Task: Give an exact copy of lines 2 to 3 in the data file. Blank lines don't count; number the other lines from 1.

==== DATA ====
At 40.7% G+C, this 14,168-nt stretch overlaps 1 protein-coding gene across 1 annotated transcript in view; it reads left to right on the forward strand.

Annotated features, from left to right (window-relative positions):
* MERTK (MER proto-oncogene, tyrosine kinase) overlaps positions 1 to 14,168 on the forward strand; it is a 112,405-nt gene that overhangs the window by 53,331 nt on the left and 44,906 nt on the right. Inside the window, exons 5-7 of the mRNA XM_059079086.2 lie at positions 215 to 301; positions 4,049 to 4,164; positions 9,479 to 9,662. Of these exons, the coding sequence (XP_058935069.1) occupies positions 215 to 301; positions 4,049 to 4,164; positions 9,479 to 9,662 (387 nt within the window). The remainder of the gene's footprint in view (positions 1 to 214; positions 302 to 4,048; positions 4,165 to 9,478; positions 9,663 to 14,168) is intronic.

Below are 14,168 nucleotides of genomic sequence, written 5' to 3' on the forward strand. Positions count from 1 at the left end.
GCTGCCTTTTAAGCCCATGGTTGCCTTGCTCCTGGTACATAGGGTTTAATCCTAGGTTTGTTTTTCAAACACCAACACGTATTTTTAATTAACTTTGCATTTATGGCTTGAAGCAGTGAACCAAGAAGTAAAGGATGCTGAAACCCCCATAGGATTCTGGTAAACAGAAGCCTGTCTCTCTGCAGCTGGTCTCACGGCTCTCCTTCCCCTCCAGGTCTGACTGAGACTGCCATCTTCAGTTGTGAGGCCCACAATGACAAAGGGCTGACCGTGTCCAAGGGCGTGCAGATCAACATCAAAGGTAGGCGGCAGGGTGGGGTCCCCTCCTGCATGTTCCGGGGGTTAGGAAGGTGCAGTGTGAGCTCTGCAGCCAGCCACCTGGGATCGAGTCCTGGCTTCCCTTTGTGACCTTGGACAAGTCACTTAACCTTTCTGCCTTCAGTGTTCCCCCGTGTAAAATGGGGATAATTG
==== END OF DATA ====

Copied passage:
Annotated features, from left to right (window-relative positions):
* MERTK (MER proto-oncogene, tyrosine kinase) overlaps positions 1 to 14,168 on the forward strand; it is a 112,405-nt gene that overhangs the window by 53,331 nt on the left and 44,906 nt on the right. Inside the window, exons 5-7 of the mRNA XM_059079086.2 lie at positions 215 to 301; positions 4,049 to 4,164; positions 9,479 to 9,662. Of these exons, the coding sequence (XP_058935069.1) occupies positions 215 to 301; positions 4,049 to 4,164; positions 9,479 to 9,662 (387 nt within the window). The remainder of the gene's footprint in view (positions 1 to 214; positions 302 to 4,048; positions 4,165 to 9,478; positions 9,663 to 14,168) is intronic.